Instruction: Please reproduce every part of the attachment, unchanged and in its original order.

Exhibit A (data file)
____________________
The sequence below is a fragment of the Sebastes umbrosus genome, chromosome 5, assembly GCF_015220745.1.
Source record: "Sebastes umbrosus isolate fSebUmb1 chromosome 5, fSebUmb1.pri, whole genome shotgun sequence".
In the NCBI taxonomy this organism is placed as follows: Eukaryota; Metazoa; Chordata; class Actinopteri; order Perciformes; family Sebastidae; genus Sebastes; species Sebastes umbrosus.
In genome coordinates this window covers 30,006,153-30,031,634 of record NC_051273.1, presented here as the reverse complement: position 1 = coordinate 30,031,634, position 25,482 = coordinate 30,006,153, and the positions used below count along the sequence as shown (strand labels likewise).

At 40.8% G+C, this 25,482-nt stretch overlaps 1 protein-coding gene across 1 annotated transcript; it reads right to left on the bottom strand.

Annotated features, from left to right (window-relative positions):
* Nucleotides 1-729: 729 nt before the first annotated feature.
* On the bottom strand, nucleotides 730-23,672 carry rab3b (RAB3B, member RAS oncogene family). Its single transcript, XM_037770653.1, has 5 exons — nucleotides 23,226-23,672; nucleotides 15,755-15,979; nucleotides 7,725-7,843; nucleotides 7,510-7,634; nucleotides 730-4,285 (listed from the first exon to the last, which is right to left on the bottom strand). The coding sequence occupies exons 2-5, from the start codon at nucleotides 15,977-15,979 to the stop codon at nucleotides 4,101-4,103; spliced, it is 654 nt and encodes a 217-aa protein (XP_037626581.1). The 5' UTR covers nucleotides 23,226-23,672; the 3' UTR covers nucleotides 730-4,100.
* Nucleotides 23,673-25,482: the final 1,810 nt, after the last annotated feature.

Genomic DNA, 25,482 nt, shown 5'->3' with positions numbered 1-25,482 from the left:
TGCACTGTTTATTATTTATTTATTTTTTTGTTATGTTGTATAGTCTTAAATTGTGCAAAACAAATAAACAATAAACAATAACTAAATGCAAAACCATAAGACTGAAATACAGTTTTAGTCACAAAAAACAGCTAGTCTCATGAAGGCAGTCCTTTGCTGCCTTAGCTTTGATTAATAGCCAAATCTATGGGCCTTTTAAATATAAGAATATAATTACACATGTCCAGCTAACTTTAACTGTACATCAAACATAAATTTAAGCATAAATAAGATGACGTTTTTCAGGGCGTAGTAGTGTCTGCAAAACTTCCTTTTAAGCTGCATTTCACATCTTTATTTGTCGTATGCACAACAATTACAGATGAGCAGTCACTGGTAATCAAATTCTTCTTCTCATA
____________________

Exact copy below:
The sequence below is a fragment of the Sebastes umbrosus genome, chromosome 5, assembly GCF_015220745.1.
Source record: "Sebastes umbrosus isolate fSebUmb1 chromosome 5, fSebUmb1.pri, whole genome shotgun sequence".
In the NCBI taxonomy this organism is placed as follows: Eukaryota; Metazoa; Chordata; class Actinopteri; order Perciformes; family Sebastidae; genus Sebastes; species Sebastes umbrosus.
In genome coordinates this window covers 30,006,153-30,031,634 of record NC_051273.1, presented here as the reverse complement: position 1 = coordinate 30,031,634, position 25,482 = coordinate 30,006,153, and the positions used below count along the sequence as shown (strand labels likewise).

At 40.8% G+C, this 25,482-nt stretch overlaps 1 protein-coding gene across 1 annotated transcript; it reads right to left on the bottom strand.

Annotated features, from left to right (window-relative positions):
* Nucleotides 1-729: 729 nt before the first annotated feature.
* On the bottom strand, nucleotides 730-23,672 carry rab3b (RAB3B, member RAS oncogene family). Its single transcript, XM_037770653.1, has 5 exons — nucleotides 23,226-23,672; nucleotides 15,755-15,979; nucleotides 7,725-7,843; nucleotides 7,510-7,634; nucleotides 730-4,285 (listed from the first exon to the last, which is right to left on the bottom strand). The coding sequence occupies exons 2-5, from the start codon at nucleotides 15,977-15,979 to the stop codon at nucleotides 4,101-4,103; spliced, it is 654 nt and encodes a 217-aa protein (XP_037626581.1). The 5' UTR covers nucleotides 23,226-23,672; the 3' UTR covers nucleotides 730-4,100.
* Nucleotides 23,673-25,482: the final 1,810 nt, after the last annotated feature.

Genomic DNA, 25,482 nt, shown 5'->3' with positions numbered 1-25,482 from the left:
TGCACTGTTTATTATTTATTTATTTTTTTGTTATGTTGTATAGTCTTAAATTGTGCAAAACAAATAAACAATAAACAATAACTAAATGCAAAACCATAAGACTGAAATACAGTTTTAGTCACAAAAAACAGCTAGTCTCATGAAGGCAGTCCTTTGCTGCCTTAGCTTTGATTAATAGCCAAATCTATGGGCCTTTTAAATATAAGAATATAATTACACATGTCCAGCTAACTTTAACTGTACATCAAACATAAATTTAAGCATAAATAAGATGACGTTTTTCAGGGCGTAGTAGTGTCTGCAAAACTTCCTTTTAAGCTGCATTTCACATCTTTATTTGTCGTATGCACAACAATTACAGATGAGCAGTCACTGGTAATCAAATTCTTCTTCTCATA